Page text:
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In a dramatically short space of time we have totally transformed our world, or if we
don’t have ownership of it, our world has been transformed for us. This change has
moved us into a new era where all manner of interaction and communication, from
the global to the individual, has been impacted. Consequently, many elements of our
manner of operating in the world, whether in business, among friends, or in education
have become outmoded. Indeed, our world has moved from the industrial era into the
knowledge era and as educators of our present and future generations, we too must
adapt in ways that meet the transformation of our times. As Elliott Eisner (2004) suggests,
we must adapt in ways that make our schooling relevant to young people today
because this will be the best means to prepare them for the future.
Let’s review the macro elements of our world that have changed to give rise
to the knowledge era.
• Perhaps the most global and pervasive change has been the advent of the Internet,
with the most transparent changes being the way people communicate personally
and in business, the pace with which information is transferred, and the
exponential increase in our access to information.
• Rapid advances in information and communication technology mean we do
business in a ‘global economy’ and the media now report on the ‘global community’
in which we live.
• The Australian labour market is changing, with a reduction in industrial era jobs
and the growth of knowledge era jobs. • The workplace is becoming more fluid, with the workforce required to be
more autonomous and proactive in creating and responding to employment
At the individual level these changes affect each of us differently, depending
on our age.
But differences aside, we are all subject to the transformative effects of this
new world. Just five years ago, 15 per cent of homes had Internet access. In 2005,
the number of Australian homes with a young person under 15 years with Internet
access has grown to 63 per cent. In growing numbers, adults and young people have
mobile phones to communicate with others whenever and wherever they choose. We
can talk, text, email and send photos by phone. Soon mobile phones will be able to
do even more. Most of us have access to information at any time via the Web and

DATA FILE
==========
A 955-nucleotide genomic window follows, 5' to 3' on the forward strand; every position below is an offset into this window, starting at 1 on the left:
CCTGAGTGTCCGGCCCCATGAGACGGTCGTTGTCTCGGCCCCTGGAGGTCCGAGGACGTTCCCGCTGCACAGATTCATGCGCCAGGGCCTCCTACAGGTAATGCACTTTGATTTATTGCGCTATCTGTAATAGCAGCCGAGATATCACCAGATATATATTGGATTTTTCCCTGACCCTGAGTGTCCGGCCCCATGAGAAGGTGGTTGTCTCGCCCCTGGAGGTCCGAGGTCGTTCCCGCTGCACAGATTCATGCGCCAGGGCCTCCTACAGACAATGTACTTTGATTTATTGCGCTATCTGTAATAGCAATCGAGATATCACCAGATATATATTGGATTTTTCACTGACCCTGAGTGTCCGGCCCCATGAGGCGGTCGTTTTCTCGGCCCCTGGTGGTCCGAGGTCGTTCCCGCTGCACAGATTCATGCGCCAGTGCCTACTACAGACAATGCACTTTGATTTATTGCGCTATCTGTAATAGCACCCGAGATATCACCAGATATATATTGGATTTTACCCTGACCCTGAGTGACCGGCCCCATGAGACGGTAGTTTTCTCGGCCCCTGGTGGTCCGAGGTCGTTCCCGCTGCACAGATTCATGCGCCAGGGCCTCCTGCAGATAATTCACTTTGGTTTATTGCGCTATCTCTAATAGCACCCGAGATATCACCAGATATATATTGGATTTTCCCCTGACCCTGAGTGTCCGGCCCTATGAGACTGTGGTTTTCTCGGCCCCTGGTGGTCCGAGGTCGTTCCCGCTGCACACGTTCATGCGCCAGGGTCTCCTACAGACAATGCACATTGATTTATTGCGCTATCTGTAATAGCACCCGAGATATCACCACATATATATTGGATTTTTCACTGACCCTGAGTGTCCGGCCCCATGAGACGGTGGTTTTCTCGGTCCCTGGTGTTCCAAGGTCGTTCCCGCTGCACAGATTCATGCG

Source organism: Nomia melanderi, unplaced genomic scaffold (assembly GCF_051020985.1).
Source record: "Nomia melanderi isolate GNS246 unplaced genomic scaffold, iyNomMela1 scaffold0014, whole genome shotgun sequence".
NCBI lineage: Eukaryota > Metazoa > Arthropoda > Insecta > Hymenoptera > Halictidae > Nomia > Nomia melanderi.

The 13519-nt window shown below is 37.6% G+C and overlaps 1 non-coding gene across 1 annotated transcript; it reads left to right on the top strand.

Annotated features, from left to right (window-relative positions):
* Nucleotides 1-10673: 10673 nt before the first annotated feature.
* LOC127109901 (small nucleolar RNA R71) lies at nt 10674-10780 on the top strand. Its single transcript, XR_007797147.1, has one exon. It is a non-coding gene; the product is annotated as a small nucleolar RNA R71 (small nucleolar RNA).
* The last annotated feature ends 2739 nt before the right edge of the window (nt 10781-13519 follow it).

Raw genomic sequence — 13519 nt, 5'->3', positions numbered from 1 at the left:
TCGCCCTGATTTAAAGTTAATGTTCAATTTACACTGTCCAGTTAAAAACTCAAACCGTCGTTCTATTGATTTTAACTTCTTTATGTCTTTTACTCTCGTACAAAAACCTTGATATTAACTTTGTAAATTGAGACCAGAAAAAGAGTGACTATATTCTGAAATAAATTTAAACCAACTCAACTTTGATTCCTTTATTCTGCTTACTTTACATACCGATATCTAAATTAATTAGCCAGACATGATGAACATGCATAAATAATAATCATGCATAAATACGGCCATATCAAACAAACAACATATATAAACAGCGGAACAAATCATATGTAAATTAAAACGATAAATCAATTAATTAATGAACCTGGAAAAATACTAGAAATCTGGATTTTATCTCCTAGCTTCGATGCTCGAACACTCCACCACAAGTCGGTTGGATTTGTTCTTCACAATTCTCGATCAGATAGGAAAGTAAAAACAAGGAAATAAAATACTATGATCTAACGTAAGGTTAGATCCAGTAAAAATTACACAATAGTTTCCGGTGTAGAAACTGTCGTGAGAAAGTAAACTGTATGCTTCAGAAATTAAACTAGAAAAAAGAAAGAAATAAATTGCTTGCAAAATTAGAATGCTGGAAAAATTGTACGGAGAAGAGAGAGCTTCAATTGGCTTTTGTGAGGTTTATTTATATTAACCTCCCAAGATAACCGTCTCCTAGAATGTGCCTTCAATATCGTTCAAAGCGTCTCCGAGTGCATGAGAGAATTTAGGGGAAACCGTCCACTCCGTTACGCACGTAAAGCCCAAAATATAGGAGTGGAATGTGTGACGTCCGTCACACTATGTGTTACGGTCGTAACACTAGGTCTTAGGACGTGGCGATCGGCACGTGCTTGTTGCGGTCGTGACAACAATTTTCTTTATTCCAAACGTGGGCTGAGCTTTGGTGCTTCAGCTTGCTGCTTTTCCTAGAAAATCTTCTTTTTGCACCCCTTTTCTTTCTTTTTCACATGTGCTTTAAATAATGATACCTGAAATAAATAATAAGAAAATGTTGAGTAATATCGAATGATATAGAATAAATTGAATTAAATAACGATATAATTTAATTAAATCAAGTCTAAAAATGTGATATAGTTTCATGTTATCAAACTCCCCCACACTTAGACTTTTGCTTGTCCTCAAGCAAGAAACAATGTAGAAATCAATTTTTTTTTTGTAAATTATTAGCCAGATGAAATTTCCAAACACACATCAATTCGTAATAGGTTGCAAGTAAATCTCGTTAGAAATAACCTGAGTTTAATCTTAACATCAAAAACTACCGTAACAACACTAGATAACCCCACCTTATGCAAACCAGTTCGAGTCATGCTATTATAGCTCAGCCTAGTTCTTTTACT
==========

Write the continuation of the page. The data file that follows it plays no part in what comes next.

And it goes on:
increasingly through the use of handheld devices that can do all of the above.
When we narrow the focus to our young people in schools, we see a sophisticated
group who are using any and all available methods to communicate and
relate to one another, to acquire knowledge or access information. This is a far cry
from the relatively few sources of information baby boomers (people born between
1946 and 1964) had available at the same age. Encyclopaedia sales staff still had
a market in the 1990s—today they’re selling mobile phones! The digital divide is
less pronounced and, for young people, rarely an issue in terms of their access to
information, new skills and challenging attitudes.
This book is written for parents and teachers wanting to better understand
the world in which they are raising and educating their children and students respectively,
and also wanting to ensure that schooling is in accord with the new world.
Our young people, whether in the classroom or in groups, have a different
culture from the one that existed when older Australians were at school. This individual
student and cultural difference is part of the knowledge era transformation
and requires careful and systematic change from educators in order that we remain
relevant and inspirational to our young people of the future.
My aim is to provide a well-considered perspective from which we can indicate
how schooling can better serve our young people and their future. As a natural extension
to this objective, this book also indicates the role schooling in Australia can play
in creating a more competitive and appropriately skilled nation